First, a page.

The Norton’s new director is ready to launch the museum into a post-pandemic boom
The Norton Museum of Art had yet to fully reopen on the late spring afternoon when its new director, Ghislain d’Humières, sat down with Boca magazine in the museum’s Great Hall. Only the occasional staffer wandered about the capacious, light-filled atrium. But d’Humières, a gregarious Frenchman with a personality big enough to fill that space, managed, for a short time, to bring back the echoes of its past, and foretell its future, as a community hive.
In contrast to the Norton’s more reticent previous director, Elliot Bostwick Davis, who left the post after just 15 months, this man exalts in talking, filling the conversation with observations both grand and mundane: the way he sees the “music” in an abstract Miro painting just outside the Great Hall, on a caterpillar that had sneaked into the museum, on the on-site Restaurant at the Norton’s attempts to make a perfect caffè macchiato just for him.
More substantively, he has big ideas planned for the Norton in the months and years ahead, from expanded use of the museum’s outdoor spaces for movies, concerts and yoga (an initiative that began this past summer) to free vouchers for underprivileged communities to visit the museum, to blockbuster exhibitions that will bring the Norton out of the pandemic with much fanfare. He discusses these and more.
What are some of your earliest memories of art?
My grandmother took me to my first opera; I was 5 years old. My first museum, I was 5 years old. My first auction, I was 6 years old. For me, very importantly, it was a mix of visual art and performing art. You’ll hear me talking about the museum as a place [where] visual art and performing art can merge; I’m talking about music and dance and opera. I’m talking about poetry, improvisation, creative writing—all the different aspects of making your mind work, connected with the visual aspect.
You held top positions at museums in Kentucky and Oklahoma before taking this position in January. Did those experiences inform your plans for the Norton?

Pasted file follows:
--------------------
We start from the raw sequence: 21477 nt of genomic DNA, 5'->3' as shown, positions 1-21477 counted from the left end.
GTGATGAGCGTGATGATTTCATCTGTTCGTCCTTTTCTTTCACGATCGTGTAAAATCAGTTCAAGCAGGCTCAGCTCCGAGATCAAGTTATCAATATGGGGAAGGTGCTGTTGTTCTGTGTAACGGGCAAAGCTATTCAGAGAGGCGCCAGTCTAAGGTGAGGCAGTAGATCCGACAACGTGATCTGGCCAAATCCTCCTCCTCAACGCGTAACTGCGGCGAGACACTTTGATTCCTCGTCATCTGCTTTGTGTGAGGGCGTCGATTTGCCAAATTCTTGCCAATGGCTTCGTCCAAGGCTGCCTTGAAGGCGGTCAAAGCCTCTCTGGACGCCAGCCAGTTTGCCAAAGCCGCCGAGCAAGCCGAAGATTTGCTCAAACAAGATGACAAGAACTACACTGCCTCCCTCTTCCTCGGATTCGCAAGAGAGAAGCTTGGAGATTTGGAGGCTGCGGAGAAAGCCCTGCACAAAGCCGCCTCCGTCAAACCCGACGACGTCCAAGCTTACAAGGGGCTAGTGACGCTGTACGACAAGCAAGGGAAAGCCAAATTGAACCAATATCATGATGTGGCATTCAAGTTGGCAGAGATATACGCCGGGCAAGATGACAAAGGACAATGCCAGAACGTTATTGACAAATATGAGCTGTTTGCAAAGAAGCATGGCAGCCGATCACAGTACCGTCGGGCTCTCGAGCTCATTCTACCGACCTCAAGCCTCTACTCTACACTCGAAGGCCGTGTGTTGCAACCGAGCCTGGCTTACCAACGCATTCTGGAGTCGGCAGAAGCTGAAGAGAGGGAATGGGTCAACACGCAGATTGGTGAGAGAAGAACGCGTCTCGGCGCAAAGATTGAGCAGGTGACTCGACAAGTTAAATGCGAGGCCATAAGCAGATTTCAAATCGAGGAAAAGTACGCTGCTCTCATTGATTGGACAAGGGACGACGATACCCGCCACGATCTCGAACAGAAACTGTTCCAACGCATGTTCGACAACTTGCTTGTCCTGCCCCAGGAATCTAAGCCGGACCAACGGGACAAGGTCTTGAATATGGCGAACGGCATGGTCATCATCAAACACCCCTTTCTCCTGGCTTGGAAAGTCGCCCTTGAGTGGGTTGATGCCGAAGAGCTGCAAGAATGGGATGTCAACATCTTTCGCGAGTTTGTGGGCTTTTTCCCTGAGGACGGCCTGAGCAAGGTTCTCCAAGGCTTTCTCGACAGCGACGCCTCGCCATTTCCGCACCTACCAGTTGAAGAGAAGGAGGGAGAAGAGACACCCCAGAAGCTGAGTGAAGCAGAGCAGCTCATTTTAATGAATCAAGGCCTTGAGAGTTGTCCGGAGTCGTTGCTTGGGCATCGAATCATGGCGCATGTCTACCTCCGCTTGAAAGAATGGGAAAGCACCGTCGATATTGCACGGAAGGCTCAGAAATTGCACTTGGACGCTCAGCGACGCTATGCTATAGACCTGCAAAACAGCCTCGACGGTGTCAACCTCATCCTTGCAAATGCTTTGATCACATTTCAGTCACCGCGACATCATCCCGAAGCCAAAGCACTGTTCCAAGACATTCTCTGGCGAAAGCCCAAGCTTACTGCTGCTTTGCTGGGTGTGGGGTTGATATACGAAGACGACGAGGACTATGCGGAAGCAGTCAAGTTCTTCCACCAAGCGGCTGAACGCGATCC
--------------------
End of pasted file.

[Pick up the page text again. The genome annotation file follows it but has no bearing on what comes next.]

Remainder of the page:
Every job snowballs to the next one. There’s not a single day I’m not thinking, I had that situation before, this is a different context, how do I answer the question? I try with my staff to not say, “in my previous job…” But if you’re intelligent, you will use your experience and your wisdom to avoid making the same mistakes.
Is this a job where you need both sides of the brain—the creative as well as the analytical/numbers side of things?
Absolutely, a director is like a CEO, an entrepreneur. You have to understand the product we’re selling is creativity, art, beauty, education, outreach … but all of that is managed like a business. You have a budget, you have deficits, you have fundraising, you have HR. I manage a business, and I’m selling culture.
How far ahead do you think about exhibitions?
Usually in the world of museums, it’s three to five years in advance. We have a fabulous exhibition in October on Frida Kahlo and Diego Rivera. And we’re going to do a lot of programming around it, including getting high school kids to be trained as bilingual docents to be able to give tours to the public. We have five categories in the museum: contemporary art, photography, European art, American art and Chinese art. We try always to balance the different aspects of the collection on the programming. We’re going to have something on Mark Rothko, on Ed Ruscha, on fashion photography and street fashion.
How do you see the Norton evolving on the other side of the pandemic?
Two things. First of all, I’m an admirer of Mr. Norton himself. He was a visionary—someone who came from an industrial background, no art, no creativity, and really built the collection. He decided to have the Norton Museum with a school of art next door where people, whatever their social background, were able to learn art-making for free. And I really believe our mission is the same; it’s just on steroids of the 21st century.
It’s no point to collect art if it’s not used as a medium for the community at large. The point is to be relevant. For me a museum is a hub of creativity, where you have a dialogue between generations about art from around the world. This generation of children is global, and not necessarily with the right tools. … If we don’t give them the responsibility to understand beauty, art, differences in people through performing and visual arts, we are missing a way to help the younger generation understand how to move forward into the future. … We have a big role there.